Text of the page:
You should be feeling excited about the new role, but you may also be experiencing some nerves. That’s totally normal, and hopefully they will subside fairly quickly. This guide will help you prepare well and make a good first impression.
Prepare well in advance. Find out what time you need to arrive and who you should report to. Work out how you will get to work and leave plenty of time to do so. Dress appropriately for the role, but be prepared to wear slightly more formal clothing than you might usually wear as you’ll be introduced to lots of people on your first day. Find out what you can about the company and your new team in advance, and bring any documents you’ve been asked to provide.
Arrive punctually and ready to learn. When you get there, find out where the key facilities are, such as toilets and the kitchen or canteen. It may take you a while to get your bearings, so be patient. Take detailed notes throughout the day so that you can refer back to them when your brain feels overloaded and you feel like you’ve forgotten everything! The more you note down, the fewer questions you’ll have to ask your line manager or colleagues down the line, but if there’s something you haven’t been told, don’t be afraid to ask.
Be proactive. Find out what your role involves, and how to prioritise tasks. If you aren’t given much to do intially, ask if there’s anything you can do to help your team. You have most likely been employed to lighten other people’s loads, so be as proactive as you can without taking on too much too soon. They will appreciate it! Be prepared to step up to the plate if you’re offered new responsibilities.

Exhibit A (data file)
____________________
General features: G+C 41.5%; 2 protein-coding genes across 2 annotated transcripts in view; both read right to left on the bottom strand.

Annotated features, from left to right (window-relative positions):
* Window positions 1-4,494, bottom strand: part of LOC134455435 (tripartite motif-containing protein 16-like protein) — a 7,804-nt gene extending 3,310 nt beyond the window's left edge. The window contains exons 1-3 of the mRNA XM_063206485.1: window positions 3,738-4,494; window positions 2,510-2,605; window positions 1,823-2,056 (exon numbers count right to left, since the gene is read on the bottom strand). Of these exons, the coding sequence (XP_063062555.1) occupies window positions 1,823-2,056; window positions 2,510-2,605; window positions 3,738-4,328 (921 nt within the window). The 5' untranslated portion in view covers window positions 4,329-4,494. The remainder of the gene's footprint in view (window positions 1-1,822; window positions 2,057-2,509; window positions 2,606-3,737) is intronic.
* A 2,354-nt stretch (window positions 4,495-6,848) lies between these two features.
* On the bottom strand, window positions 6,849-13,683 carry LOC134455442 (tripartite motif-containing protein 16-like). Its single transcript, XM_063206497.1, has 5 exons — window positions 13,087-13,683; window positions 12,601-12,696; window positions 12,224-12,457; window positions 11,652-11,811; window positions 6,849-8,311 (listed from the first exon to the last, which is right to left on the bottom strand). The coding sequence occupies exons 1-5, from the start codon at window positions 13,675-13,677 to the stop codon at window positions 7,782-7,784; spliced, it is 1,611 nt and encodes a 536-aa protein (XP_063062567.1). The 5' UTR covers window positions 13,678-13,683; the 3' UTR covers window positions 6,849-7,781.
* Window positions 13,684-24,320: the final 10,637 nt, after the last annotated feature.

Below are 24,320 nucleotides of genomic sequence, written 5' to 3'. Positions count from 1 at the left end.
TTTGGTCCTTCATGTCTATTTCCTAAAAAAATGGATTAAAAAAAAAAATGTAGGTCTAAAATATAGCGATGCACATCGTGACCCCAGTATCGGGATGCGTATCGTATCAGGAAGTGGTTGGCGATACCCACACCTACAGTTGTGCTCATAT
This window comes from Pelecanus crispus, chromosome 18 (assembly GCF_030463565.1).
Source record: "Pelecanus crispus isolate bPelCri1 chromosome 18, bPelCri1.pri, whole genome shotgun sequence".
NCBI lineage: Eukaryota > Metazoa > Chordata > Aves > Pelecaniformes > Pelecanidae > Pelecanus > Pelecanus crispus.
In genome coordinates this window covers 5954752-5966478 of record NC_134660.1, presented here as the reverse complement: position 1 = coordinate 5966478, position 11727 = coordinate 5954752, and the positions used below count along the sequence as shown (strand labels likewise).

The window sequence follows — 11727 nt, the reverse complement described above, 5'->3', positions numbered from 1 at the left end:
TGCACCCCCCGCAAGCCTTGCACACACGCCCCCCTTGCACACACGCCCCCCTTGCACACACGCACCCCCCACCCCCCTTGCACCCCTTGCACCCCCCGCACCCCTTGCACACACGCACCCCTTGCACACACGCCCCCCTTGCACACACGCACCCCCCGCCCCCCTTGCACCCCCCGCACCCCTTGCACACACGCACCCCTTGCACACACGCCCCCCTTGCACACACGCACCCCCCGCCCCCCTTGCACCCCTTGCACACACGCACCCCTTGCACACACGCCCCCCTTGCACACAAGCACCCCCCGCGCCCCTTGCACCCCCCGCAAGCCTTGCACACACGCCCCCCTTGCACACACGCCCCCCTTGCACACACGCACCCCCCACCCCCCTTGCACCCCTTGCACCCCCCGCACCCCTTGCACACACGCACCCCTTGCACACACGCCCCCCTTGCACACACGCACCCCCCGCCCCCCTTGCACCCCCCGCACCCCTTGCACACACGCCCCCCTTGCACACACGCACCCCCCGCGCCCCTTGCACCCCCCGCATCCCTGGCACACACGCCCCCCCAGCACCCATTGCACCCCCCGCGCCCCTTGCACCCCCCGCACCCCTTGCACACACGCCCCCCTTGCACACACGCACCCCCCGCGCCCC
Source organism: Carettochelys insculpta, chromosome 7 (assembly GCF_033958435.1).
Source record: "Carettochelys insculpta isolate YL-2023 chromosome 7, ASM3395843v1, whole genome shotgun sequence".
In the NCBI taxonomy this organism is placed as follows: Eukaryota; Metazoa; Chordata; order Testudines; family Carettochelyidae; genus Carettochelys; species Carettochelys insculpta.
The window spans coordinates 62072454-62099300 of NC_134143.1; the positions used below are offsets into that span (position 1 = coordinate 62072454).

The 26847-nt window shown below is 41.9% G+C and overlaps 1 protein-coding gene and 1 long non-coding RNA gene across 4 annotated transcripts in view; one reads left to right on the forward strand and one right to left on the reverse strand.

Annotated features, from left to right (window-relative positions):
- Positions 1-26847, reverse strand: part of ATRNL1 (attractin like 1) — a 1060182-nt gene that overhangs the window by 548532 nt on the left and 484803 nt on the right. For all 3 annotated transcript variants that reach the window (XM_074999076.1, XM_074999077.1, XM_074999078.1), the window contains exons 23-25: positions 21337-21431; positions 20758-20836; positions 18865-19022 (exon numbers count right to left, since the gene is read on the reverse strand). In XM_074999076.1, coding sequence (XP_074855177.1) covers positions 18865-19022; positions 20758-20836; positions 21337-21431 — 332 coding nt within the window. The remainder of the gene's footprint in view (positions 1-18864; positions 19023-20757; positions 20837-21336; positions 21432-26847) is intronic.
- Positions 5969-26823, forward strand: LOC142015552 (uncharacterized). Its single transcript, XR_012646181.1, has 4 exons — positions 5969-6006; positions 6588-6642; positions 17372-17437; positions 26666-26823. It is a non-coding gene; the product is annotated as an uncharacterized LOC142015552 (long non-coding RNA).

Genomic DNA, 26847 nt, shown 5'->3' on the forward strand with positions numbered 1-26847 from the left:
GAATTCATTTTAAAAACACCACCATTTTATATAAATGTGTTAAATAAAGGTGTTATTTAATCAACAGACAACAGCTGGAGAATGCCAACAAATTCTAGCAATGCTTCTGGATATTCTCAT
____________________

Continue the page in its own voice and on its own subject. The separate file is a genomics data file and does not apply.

Get to know people. Make sure you smile and say hi as you pass people in the corridors or in the lift. Where appropriate, introduce yourself. Note down their names and job titles at an appropriate time so you remember key personnel. If you’re feeling nervous, ask people about their role to take the focus off you. If you really want to score some brownie points, find out how they like their tea or coffee (or squash!) and offer to make everyone a drink.
Be sociable. If you’re invited out to lunch or for a drink after work, it’s a good idea to do so, even if you feel like running away. It’s at these times that you’ll really get to know what makes them tick, and how the company is run. Try to avoid gossip and criticism, as you will want to be a positive influence in your workplace.
If you’re looking for a new role, check out our latest job vacancies here
Click here for more careers tips and advice
Joy Tibbs is a freelance writer and editor who regularly contributes to Premier. Find out more at joyofediting.co.uk and find her on Twitter @joyous25